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Valley Perspective | SECOND OPINION

If a Country Musician Performed in the Valley . . .

Who would know, given media attitudes toward this most American form?

October 11, 1998|RON CATT | Bassist and vocalist Ron Catt, who performs with Larry Dean and the Shooters, is a resident of Van Nuys

Bakersfield's Red Simpson penned those words years ago in his classic country shuffle. Then, it was a sprightly little lament about a woman who loved the night life more than she loved him. Now, however, the lyrics are more ominous because in Southern California, the honky-tonks are, indeed, closing up.

This is tragic, and the blame can be placed squarely at the feet of Southern California's myopic media. A massive subculture is being all but ignored and business is being deprived of a huge demographic. But most tragic is the fact that media snobbery has diminished Southern California's popular culture and made us poorer.

Country music locally has fewer and fewer venues. The Los Angeles area's embarrassing wealth of country musicians play the hottest licks in undeserved obscurity. Country music fans surf the channels, scan the radio dial, comb the printed media in vain, searching for one critic who is credible, one piece that is not patronizing and predictable. Just one complete, accurate list of who is playing where and when!

I'm a 50-year-old man. I spent my childhood in an apartment above my dad's truck stop, smack on Highway 40 on the outskirts of a small Indiana town. Every night I was lulled to sleep by the '78s spinning the songs of Hank Williams, the Weavers and Patsy Cline. For 29 years I have played, sung, and drank in honky-tonks. I don't have to wear the costume of the American archetype to exhibit my roots, because like tens of thousands of Southern Californians, I'm the real deal. We love country music, arrow-straight from the American heartland to the American heart.

We know that country is the most played music on American radio. And we resent it when the soundtrack of our lives is ignored by the local critics, reviewers and entertainment mavens. Meanwhile, on a national level, country artists consistently top the charts, sell out concerts and get the lion's share of air play.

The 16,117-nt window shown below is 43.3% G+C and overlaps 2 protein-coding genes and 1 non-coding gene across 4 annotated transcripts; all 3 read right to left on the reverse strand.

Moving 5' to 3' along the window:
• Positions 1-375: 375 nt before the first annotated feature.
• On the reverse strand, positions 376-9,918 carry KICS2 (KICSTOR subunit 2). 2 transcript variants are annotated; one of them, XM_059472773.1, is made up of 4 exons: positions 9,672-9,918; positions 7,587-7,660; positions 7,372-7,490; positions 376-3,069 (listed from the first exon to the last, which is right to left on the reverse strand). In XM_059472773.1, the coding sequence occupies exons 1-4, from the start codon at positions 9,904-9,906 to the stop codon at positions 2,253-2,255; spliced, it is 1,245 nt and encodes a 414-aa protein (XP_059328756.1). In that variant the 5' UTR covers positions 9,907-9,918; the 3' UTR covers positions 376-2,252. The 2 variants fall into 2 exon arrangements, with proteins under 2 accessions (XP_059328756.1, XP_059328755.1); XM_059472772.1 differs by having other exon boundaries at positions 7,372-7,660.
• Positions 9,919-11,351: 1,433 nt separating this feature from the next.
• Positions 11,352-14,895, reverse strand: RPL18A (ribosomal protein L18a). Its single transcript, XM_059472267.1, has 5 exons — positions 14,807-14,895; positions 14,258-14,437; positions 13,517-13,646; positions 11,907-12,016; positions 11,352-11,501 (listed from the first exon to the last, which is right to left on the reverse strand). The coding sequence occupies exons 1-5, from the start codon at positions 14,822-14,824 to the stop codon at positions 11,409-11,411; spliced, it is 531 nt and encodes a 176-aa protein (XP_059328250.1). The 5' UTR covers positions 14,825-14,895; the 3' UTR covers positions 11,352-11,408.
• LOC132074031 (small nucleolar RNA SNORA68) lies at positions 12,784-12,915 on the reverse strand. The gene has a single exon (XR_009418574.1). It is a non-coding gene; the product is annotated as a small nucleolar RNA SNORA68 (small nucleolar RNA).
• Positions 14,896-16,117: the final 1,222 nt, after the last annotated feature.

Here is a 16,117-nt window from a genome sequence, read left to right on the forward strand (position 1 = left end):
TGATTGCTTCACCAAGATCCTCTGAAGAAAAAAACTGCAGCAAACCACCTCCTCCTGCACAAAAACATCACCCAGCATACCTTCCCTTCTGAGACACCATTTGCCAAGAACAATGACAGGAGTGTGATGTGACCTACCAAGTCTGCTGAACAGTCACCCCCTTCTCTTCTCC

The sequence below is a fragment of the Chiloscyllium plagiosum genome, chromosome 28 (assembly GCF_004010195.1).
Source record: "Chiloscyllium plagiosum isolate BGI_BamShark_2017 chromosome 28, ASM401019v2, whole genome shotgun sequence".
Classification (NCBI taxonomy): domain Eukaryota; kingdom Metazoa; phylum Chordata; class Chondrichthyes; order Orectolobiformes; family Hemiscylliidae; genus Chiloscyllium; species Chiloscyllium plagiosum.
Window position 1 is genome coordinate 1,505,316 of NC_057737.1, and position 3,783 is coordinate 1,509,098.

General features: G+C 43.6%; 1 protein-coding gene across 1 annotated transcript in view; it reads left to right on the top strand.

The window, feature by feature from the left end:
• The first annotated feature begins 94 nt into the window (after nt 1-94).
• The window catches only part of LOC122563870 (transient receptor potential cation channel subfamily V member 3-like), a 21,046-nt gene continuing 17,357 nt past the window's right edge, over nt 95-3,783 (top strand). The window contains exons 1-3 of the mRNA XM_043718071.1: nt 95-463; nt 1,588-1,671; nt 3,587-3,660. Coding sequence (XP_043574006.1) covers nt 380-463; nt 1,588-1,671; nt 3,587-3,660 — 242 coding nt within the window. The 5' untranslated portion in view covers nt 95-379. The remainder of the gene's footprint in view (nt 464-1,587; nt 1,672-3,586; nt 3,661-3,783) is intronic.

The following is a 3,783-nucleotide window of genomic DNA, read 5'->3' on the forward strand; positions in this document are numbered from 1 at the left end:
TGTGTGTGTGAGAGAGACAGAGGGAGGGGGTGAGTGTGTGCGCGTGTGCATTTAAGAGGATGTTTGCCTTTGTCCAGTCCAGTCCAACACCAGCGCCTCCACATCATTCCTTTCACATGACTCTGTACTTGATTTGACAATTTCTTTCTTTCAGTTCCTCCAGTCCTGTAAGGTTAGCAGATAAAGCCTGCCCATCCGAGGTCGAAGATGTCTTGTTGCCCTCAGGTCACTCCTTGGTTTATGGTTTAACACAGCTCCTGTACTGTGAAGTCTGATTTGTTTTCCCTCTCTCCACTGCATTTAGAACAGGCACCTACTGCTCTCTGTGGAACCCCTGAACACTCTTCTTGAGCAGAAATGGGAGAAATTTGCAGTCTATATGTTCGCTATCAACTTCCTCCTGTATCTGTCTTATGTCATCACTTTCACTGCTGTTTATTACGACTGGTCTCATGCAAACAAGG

In the Los Angeles area, the entertainment media are fixated on film and pop music. We like movies, too. But we know there is more honest emotion communicated in a three-minute Hank Williams song than can be experienced in any action blockbuster. As for pop music, isn't it largely made by kids, for kids? It's a little pathetic to witness grown men and women writing and talking seriously about the Foo Fighters and the Spice Girls. Especially when there is an enormously popular genre written, sung and played by adults, for adults.

On any given night John "the Groover" McDuffie will come off the road from his gig with Rita Coolidge, head straight for the San Fernando Valley and burn it up in some local club. But the fans will discover this only by accident.

When Cary Park has time off from touring with Bruce Hornsby, he doesn't sit in his Tarzana digs staring at his resume. He accepts local gigs and lights up the Valley honky-tonks with his fiery playing. But the local media will never tell us where or when.

Bob Metzger will take a break from producing Leonard Cohen, leave his comfortable Sherman Oaks home and bring his great steel and guitar to some Valley pub. He'll play consistently creatively for hours. For no cover charge. Just because he loves to play country music. But anyone who depends on L.A.'s radio, TV or newspapers for information will never know.

The legendary steel guitarist Leo LeBlanc loved to play country music so much that when his progressive blindness left him unable to drive, he would roll his equipment out of his Burbank apartment, down to the corner and ride the bus to his gig. Those who love his work on the Wallflowers' album--which was dedicated to him after his death--might wish they could have heard him in person. And they could have, if the media had paid the least attention.

Because of this, many great country artists, like Boy Howdy, Highway 101, Gary Allan, have gone elsewhere to have hit records and successful careers with barely a ripple of interest from their hometown. And our city is deprived of entertainment, pride and revenue. Do you think Nashville wants our media to support our country scene? Hell no!

I'm talking about just a few of the Valley's plethora of great musicians who happen to love and appreciate and play country. And I'm talking about country music itself, so elegant in its simplicity, so adult in its themes, so deeply rooted in the American experience.

And I'm talking about Southern California's media, so cavalier in attitudes, so entrenched in subjects, so careless of the harm in sins of omission. As careless as a child. A child who might listen to the Spice Girls.

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